The Value of Fats in Your Pregnancy Diet
Fats are an essential part of a healthy diet, but some fats are better for you than others. Your goal (whether you are pregnant or not) is to ensure that you get adequate “good” fats in your diet while minimizing “bad” fats. Dietary fats in your pregnancy diet
Some fats (and the fatty acids they contain) are especially important during pregnancy because they support the development of your baby’s brain and eyes – before and after birth. Fats also help the placenta and other tissues to grow, and studies show that some fats can help prevent premature birth and low birth weight.
What Fats Eat During Pregnancy
There are four types of fat in foods: monounsaturated, polyunsaturated, saturated fat and trans fats. Each type of fat is made up of a combination of fatty acids, so fat usually does not fall into just one of these categories. Palm oil and lard, for example, are about half monounsaturated and half saturated, with a little polyunsaturated fat. But for the most part, you can follow these guidelines for which fats to avoid and eat in moderation:
Monounsaturated fats are found in olive, canola and peanut oils, as well as in olives, avocados, walnuts and nut butter. They are considered “good” fats because they are best for lowering cholesterol.
Polyunsaturated fats are also beneficial. They contain omega-3 fatty acids, such as DHA and ALA (which are essential for the healthy development of your baby) and omega-6 fatty acids. Omega-3s are found in cold water fish, flaxseed oil, nuts and canola oil, and omega-6s are found in sunflower, cottonseed oils, Corn, and Soybeans. (Soybean oil, found in many vinaigrettes and processed foods, also contains omega-3.)
Fish can be an excellent source of omega-3 fatty acids, and pregnant women are encouraged to eat 8 to 12 ounces of seafood per week. But some types of fish contain contaminants like mercury. Choose seafood rich in DHA and low in mercury, such as salmon, anchovies, sardines, and herring.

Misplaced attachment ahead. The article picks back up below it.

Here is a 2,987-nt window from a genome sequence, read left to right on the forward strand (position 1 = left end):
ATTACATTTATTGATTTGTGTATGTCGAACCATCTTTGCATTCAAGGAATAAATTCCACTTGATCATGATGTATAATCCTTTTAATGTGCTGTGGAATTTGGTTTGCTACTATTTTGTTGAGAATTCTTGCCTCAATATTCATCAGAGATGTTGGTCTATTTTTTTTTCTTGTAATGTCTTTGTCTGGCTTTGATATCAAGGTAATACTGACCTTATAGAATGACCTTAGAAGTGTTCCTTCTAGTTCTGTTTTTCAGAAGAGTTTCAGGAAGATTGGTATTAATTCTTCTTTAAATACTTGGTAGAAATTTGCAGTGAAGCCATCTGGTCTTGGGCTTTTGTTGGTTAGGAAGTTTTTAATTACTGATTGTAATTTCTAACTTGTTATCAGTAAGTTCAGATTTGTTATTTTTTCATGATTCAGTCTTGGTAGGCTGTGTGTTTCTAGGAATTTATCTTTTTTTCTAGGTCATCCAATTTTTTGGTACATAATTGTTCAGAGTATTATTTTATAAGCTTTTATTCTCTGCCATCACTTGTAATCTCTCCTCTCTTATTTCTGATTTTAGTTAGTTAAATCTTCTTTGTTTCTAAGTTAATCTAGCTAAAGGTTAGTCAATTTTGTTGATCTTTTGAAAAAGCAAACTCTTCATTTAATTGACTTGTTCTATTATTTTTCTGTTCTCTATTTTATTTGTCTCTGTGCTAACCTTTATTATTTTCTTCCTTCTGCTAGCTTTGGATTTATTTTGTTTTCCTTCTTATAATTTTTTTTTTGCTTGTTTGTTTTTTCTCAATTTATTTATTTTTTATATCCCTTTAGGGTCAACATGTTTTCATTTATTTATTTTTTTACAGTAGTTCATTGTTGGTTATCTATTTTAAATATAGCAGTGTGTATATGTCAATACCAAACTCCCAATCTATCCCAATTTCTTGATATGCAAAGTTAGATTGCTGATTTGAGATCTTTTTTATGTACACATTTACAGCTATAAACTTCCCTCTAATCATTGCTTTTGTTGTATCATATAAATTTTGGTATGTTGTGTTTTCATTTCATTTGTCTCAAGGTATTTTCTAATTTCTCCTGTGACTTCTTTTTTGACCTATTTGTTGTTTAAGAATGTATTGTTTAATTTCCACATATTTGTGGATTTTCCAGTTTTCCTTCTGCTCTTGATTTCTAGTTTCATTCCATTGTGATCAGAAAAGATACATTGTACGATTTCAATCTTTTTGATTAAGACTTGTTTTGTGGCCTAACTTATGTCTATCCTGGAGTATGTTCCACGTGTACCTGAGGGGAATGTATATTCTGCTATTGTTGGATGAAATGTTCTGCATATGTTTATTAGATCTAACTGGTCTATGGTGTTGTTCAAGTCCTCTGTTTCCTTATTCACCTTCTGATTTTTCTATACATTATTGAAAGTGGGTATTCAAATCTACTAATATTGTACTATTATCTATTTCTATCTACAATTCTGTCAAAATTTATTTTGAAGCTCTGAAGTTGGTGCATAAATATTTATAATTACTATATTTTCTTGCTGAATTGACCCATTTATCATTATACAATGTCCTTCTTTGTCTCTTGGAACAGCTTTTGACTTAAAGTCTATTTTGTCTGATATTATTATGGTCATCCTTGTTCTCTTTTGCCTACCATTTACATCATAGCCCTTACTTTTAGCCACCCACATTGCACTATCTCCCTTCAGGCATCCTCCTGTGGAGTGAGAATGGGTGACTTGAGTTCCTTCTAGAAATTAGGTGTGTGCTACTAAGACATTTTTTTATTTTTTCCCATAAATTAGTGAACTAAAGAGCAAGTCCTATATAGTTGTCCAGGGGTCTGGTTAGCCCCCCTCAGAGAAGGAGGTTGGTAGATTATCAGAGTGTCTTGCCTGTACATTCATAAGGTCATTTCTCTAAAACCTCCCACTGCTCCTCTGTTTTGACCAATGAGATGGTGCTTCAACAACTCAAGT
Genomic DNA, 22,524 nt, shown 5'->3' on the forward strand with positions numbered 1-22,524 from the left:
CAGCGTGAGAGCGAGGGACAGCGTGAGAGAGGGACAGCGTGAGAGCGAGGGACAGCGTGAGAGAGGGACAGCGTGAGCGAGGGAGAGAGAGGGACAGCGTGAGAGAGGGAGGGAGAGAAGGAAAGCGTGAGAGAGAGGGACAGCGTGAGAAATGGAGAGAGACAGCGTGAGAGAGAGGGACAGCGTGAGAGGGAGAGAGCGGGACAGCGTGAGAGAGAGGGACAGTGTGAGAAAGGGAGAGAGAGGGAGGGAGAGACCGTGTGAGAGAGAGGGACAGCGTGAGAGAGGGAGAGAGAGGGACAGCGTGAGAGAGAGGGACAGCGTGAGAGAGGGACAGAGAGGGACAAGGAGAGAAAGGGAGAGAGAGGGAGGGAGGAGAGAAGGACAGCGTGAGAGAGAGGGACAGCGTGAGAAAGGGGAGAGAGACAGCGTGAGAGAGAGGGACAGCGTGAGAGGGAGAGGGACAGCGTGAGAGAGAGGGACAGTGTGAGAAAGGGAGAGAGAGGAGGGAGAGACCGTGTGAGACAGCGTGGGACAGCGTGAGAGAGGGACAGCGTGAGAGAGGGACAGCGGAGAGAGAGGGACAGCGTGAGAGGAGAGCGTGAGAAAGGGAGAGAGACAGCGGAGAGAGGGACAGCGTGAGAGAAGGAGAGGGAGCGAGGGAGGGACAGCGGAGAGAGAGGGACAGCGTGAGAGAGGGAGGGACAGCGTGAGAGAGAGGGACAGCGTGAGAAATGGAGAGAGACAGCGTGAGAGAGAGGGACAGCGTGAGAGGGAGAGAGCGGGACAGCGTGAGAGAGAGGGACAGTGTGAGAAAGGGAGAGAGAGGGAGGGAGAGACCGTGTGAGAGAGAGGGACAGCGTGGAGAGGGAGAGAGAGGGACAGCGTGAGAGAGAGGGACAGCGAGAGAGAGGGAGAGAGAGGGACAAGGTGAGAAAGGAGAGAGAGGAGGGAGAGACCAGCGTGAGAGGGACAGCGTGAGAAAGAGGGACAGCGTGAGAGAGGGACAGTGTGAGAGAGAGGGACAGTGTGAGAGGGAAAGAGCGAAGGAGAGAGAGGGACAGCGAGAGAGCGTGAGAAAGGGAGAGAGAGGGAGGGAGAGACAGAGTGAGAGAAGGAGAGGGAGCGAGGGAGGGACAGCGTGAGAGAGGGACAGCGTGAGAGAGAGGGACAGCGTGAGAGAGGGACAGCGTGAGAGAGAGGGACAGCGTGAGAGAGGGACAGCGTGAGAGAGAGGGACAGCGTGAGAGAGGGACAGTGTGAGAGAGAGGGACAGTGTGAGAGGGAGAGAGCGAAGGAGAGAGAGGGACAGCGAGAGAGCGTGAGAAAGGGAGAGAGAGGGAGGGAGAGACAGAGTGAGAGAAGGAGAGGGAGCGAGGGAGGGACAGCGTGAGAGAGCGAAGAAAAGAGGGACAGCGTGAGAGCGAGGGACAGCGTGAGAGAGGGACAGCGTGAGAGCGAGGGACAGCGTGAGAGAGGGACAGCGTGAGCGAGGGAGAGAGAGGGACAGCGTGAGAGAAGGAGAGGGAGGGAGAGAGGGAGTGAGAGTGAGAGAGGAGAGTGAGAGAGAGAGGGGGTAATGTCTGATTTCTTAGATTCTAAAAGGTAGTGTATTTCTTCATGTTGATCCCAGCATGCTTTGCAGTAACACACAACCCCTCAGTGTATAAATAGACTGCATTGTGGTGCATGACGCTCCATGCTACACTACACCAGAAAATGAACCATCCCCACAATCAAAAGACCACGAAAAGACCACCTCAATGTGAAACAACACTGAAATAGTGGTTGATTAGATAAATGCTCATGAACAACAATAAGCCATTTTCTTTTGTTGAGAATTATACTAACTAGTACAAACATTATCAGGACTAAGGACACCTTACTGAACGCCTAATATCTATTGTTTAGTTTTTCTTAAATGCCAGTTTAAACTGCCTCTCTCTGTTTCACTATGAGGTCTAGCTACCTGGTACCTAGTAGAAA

Many monounsaturated and polyunsaturated fats contain vitamin E, an important antioxidant often missing in the typical American diet.
Saturated fats fall into the category of “bad” fats. Eat as little as possible and limit them to less than 10% of your total calories. Saturated fats are found in high-fat meats, whole milk, and 2 percent, tropical oils (such as palm kernel and coconut), butter and lard. Saturated fats are generally solid at room temperature, unlike unsaturated fats.
Trans fats (also called hydrogenated and partially hydrogenated fats) should be avoided as much as possible. These fats, which are generally solid at room temperature, are found in fried foods and in some types of margarine. They are also used in certain packaged foods – such as crackers, cookies, and chips – to extend the shelf life of these products. Read the nutrition facts label to find the amount of saturated and trans fats in a product, but keep in mind that trans fats are listed only if there are more than 0.5 grams.
A diet high in saturated fat or trans fats can increase your cholesterol and can put you at risk for heart disease. Studies show that saturated and hydrogenated fats can also be related to other health problems, such as cancer and diabetes.
Do not fight if you give yourself fried chicken or a bag of chips on occasion. Simply try to replace unhealthy fats with healthy fats as often as possible.